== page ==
Time travel from the near future to the medieval past. . . .
Not very well-thought out travel. Kivrin, the student doing it, has made plentiful preparations, educating herself, digging at an archeological site to get her hands right, being inoculated, among other diseases, against the Black Death even though they're aiming for thirty years earlier, bleeding from a head injury to lend authority to her story, but Dunworthy angrily points that they aren't really prepared -- no unmanned drops to medieval times, after all.
She goes off. Badri, their tech, goes to get the fix on her, and she heads out with her story of having been attacked by robbers and her carefully chosen name of Isabelle. Dunworthy goes off with his friend Mary to a pub to avoid the Christmas preparations, and hears how her grand-nephew is coming to spend Christmas with her. Then Badri comes to find him, and collapsed, ill. Dunworthy's worries are a bit assuaged because Badri had said that slippage was minimal, and because he knew that if Kivrin had carried whatever Badri had, the net would have not opened, thus preventing her from infecting the past.
Meanwhile, in the medieval era, Kivrin is deathly ill with fever, which the people who find her attribute to her head wound. She's managed to convince them that her name is Katherine in her fever. Her translator does not work well for a time, but she starts to manage and finds herself in a noble household -- a woman, her mother-in-law, her daughters, with the father off in London about a trial.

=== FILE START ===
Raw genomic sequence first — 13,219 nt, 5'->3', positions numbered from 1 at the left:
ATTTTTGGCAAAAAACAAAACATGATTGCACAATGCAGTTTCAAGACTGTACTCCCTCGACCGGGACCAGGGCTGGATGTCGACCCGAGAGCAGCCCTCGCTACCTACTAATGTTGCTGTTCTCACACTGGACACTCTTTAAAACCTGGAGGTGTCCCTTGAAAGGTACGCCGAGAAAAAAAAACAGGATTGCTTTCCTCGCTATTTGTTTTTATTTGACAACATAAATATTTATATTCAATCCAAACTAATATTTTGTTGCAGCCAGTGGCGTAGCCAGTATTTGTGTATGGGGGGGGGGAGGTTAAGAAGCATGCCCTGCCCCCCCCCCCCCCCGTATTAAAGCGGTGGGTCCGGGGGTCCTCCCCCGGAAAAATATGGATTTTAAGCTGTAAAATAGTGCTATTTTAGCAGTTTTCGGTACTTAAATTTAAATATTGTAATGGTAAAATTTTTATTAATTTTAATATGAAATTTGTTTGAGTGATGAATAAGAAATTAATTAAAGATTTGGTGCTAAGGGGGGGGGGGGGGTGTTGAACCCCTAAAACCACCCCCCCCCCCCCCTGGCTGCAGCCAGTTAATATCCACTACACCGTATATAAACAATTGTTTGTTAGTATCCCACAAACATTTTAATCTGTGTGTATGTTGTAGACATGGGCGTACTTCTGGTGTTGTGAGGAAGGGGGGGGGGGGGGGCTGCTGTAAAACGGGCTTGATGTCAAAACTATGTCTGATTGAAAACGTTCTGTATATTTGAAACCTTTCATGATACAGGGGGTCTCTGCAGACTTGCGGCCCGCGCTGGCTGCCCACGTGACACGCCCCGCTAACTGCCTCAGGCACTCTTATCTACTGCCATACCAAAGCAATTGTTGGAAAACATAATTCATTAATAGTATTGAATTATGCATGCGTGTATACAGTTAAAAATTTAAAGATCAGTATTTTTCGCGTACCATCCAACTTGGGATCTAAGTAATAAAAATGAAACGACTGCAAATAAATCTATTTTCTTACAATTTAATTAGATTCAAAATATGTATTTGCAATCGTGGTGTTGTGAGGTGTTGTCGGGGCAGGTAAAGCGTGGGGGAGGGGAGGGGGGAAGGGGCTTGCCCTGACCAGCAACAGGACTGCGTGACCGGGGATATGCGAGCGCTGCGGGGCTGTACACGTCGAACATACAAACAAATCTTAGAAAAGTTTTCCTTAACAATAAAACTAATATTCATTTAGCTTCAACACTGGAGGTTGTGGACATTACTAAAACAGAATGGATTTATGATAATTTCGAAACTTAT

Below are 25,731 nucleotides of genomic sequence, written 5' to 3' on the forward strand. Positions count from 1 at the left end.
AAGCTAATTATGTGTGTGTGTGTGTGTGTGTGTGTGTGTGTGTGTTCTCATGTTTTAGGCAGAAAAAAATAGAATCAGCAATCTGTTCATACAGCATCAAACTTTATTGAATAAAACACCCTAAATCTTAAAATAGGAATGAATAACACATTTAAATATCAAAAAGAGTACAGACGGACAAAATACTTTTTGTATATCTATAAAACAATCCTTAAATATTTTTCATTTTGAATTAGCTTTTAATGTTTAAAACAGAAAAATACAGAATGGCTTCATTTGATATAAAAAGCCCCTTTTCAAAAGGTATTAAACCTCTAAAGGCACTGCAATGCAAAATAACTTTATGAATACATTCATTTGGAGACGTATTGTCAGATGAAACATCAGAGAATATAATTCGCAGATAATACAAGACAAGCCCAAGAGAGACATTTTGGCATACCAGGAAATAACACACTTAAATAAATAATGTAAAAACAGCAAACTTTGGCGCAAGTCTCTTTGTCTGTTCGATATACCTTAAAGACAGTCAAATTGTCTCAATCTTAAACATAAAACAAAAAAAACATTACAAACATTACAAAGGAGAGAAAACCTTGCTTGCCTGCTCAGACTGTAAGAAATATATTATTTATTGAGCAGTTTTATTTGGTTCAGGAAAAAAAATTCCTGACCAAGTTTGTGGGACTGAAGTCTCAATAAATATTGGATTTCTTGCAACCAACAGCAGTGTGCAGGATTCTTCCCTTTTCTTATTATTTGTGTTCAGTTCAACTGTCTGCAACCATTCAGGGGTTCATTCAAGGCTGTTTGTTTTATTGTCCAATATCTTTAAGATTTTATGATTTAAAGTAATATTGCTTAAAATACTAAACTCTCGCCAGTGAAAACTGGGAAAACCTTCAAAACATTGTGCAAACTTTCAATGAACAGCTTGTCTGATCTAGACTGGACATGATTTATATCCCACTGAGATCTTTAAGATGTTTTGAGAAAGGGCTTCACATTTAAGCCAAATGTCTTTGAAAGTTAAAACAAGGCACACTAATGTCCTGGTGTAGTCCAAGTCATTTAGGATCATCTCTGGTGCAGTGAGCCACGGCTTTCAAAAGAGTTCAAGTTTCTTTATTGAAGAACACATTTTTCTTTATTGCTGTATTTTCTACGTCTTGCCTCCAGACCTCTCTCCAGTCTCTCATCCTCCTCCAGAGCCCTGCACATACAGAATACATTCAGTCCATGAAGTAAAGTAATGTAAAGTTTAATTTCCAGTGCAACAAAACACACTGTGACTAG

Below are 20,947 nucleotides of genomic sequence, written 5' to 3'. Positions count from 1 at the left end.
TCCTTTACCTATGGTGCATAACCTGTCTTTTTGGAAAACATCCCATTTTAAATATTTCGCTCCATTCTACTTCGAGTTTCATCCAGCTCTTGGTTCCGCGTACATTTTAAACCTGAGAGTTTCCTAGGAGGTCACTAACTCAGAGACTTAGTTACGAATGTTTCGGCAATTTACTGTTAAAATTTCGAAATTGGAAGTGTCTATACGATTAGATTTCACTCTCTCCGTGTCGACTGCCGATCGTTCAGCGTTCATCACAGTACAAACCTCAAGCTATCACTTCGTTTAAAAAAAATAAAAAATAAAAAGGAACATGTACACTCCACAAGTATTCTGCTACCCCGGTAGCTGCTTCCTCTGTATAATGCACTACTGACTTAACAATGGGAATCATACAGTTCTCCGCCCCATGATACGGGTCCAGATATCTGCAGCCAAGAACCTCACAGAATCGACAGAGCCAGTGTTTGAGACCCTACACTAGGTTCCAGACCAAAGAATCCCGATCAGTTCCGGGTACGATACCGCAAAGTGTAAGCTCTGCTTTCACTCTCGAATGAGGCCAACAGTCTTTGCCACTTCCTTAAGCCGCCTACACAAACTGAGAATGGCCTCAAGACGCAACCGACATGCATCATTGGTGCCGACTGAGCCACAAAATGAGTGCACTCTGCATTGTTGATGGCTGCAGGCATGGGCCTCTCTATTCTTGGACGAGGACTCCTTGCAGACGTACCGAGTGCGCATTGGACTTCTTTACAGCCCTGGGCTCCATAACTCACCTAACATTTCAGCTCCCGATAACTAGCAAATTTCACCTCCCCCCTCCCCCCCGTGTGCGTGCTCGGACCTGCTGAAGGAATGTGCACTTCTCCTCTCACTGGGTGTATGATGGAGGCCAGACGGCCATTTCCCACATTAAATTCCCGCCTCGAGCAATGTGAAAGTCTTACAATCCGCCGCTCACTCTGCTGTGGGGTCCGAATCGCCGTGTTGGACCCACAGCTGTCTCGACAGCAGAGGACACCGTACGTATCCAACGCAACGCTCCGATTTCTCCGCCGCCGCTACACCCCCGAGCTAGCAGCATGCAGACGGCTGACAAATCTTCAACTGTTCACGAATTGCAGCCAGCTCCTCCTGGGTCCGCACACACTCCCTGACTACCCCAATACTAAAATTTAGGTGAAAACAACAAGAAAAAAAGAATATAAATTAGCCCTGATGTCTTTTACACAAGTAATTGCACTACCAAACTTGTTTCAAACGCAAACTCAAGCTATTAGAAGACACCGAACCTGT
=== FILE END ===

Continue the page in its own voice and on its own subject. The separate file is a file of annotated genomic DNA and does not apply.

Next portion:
With nothing going neatly, everything interweaves into the plot. It involves a tomb from the medieval era, a quarantine, ringing the bells for the dead, a betrothal between a 12-year-old girl and a man of at least fifty, modern bell-ringers carrying out changes, a lack of supplies, a hound puppy, barricades, a boy getting a muffler and a book about medieval history for Christmas, an over-bearing mother who reads dramatically condemning parts from the Bible, and much more.
I warn that the story is not light. I gave it to a cousin of mine one Christmas, and she had stayed up late, finishing it, and it is not perhaps the best book to finish reading in the wee hours of the morning in your dorm room.
It's an alternate history now, since they have beepers and no cell phones in the 21st century. (After a Pandemic which was apparently a traumatic experience all around.)